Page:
This week’s episode of Just Asia begins with Thailand, where the Khon Kaen Provincial Court on Monday, during an in-camera hearing, granted permission for police to extend the detention of Jatuphat ‘Pai’ Boonpattaraksa. A law student and key member of the New Democracy Movement (NDM), Jatuphat was arrested on lese majeste charges for sharing a BBC Thai article on King Vajiralongkorn on Facebook. He has already been in custody for 41 days and will be detained in Khon Kaen Prison for 10 more days, with the possibility of a further renewal.
In Burma, prominent lawyer, constitutional expert and advisor to Daw Aung San Suu Kyi, U Ko Ni was shot dead on the evening of January 29th. He was shot at the Yangon airport while returning from a trip to Indonesia along with other government and civic leaders. Ko Ni was one of the few Muslim professionals with close connections to senior government officials, and an outspoken opponent of the 2015 “race and religion” laws. Ko Ni was also advocating the drafting of a new constitution. The Asian Human Rights Commission urges that his assassination be investigated openly and sincerely, and at the highest levels, so that not only the shooter but also the masterminds are identified and brought to justice.
Meanwhile, in Bangladesh, the government is looking to relocate tens of thousands of Rohingya refugees to a vulnerable island in the Bay of Bengal. According to a government directive, the refugees would be transferred to Thengar Char before being repatriated to Burma. Thengar Char is engulfed by several feet of water at high tide, and has no roads or flood defences. The island can only be accessed in winter, and is a haven for pirates.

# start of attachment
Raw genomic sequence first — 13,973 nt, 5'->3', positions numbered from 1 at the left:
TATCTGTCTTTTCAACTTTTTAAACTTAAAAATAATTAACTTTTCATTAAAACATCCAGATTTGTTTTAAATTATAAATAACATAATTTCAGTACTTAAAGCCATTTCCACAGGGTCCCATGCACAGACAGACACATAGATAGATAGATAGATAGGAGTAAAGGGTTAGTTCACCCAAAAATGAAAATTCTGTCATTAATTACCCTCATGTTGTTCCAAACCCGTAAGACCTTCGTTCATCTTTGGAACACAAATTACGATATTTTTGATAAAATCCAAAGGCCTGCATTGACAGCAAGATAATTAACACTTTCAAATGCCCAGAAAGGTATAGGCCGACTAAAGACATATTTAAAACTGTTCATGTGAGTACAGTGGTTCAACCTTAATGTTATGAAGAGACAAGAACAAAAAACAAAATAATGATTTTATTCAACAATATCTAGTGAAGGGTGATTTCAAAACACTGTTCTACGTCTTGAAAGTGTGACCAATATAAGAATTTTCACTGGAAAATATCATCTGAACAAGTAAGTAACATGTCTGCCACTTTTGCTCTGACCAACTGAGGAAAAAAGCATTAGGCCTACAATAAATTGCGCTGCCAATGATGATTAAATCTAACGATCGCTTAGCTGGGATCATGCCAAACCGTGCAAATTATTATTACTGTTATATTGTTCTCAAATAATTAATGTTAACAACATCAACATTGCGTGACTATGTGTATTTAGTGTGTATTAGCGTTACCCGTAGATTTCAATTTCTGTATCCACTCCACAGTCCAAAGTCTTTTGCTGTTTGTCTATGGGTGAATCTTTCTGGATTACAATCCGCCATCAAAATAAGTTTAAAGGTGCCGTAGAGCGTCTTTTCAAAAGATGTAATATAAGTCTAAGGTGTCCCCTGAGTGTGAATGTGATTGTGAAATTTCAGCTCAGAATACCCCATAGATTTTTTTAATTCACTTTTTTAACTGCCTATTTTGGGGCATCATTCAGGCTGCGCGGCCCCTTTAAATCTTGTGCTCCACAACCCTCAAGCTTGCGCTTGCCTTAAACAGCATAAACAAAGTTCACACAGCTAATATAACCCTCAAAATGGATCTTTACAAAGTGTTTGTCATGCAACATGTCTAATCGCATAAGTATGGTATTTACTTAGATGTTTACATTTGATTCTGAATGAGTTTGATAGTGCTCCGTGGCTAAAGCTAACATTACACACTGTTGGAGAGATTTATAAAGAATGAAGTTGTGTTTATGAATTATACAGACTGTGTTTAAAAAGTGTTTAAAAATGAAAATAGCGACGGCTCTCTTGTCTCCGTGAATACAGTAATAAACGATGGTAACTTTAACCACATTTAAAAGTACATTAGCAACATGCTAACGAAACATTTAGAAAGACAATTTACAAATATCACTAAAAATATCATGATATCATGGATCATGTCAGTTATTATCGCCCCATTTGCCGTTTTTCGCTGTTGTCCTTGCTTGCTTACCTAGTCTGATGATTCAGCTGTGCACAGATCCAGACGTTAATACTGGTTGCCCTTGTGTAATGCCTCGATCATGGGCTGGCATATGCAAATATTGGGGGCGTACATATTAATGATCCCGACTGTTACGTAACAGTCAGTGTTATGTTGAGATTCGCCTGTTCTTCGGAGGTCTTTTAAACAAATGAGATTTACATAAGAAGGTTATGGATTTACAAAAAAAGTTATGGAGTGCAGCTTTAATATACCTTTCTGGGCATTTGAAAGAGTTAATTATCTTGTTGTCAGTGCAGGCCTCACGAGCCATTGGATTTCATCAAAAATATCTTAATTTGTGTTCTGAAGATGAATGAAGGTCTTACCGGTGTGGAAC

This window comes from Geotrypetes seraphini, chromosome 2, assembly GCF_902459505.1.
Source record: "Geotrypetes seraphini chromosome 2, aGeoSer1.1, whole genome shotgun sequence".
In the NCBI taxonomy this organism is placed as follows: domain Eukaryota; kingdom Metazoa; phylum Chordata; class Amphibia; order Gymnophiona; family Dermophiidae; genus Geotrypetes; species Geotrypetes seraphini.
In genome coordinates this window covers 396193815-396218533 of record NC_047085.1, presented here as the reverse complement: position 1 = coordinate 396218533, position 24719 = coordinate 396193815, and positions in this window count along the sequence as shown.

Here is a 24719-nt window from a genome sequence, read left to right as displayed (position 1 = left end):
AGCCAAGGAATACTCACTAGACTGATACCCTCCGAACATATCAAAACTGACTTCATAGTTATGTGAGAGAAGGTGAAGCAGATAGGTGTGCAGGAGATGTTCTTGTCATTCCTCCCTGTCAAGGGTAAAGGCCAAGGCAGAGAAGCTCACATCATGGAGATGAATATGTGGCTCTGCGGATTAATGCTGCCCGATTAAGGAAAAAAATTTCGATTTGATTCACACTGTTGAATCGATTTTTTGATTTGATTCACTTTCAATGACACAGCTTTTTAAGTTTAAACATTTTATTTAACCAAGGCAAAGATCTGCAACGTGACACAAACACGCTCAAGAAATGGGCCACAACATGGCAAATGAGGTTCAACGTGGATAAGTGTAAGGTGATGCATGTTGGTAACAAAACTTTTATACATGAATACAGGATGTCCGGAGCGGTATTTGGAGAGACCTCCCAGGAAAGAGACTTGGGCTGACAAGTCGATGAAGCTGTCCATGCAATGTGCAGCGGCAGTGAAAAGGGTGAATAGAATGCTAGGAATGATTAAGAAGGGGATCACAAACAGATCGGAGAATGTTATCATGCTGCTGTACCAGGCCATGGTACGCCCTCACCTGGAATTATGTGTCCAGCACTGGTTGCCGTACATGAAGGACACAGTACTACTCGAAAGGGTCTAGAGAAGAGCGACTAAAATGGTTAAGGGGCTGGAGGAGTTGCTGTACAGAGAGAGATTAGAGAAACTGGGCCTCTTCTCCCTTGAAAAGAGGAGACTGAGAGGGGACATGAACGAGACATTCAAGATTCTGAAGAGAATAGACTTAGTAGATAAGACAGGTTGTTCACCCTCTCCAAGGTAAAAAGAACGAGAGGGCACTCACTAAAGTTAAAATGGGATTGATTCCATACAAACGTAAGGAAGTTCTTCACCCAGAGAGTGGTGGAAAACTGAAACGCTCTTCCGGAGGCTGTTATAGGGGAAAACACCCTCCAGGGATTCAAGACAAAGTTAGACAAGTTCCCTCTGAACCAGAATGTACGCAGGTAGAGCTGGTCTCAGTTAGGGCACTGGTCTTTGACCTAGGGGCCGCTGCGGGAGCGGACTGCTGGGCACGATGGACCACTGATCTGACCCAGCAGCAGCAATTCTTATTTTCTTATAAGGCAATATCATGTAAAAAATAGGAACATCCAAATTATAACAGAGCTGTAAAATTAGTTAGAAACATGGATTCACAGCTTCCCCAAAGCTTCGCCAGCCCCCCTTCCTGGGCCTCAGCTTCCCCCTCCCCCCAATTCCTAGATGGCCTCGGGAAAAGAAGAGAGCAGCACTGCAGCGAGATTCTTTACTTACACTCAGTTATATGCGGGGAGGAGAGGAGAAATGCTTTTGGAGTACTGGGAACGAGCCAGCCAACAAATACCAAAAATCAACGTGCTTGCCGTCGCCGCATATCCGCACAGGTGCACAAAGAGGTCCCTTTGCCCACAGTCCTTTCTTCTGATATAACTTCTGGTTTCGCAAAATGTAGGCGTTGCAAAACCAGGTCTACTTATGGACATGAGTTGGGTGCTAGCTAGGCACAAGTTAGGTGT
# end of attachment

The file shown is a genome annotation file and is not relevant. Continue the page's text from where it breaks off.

Rights groups have raised strong objections, saying it amounts to a forced relocation.
In Pakistan, two nine-year-old girls have been attacked for ‘honour’. One nine-year-old girl was set on fire to settle a family land dispute in Abbottabad, KPK province. She received 50 per cent burns on her body, while her face is completely burnt. Another nine-year old girl in Jacobabad, Sindh province, was ordered to be killed under the mistaken assumption that she was pregnant. Even after it was found that she has cysts in her womb, resulting in a swollen belly, a case has been filed against her for having an illegitimate child.
Next, in Nepal, police illegally assaulted and arrested 24-year-old Arbind Kewat (Sahani) on January 15 while he was eating at a local snack shop with two friends in Dhakdhai, Rupandehi district of Nepal. Arbind is an Indian citizen, residing and working in Nepal for the past 15 years. A group of uniformed and plain clothed police officers stormed the eatery and started hitting Arbind Sahani. He was then taken to the Rupandehi District Police Office.
In Indonesia, the government is planning to resolve past human rights abuses through a ‘national council’. Under Minister of Politics, Law and Security, Mr. Wiranto, the proposed council aims to settle differences between victims and perpetrators, rather than bringing the cases to the human rights court. This is being touted as the ‘Indonesian way’ to resolve abuses, while going through the judicial process is ‘against the Indonesian culture’, and would ‘endanger unity of the nation’.
Finally, the Urgent Appeals Weekly features one case from India.
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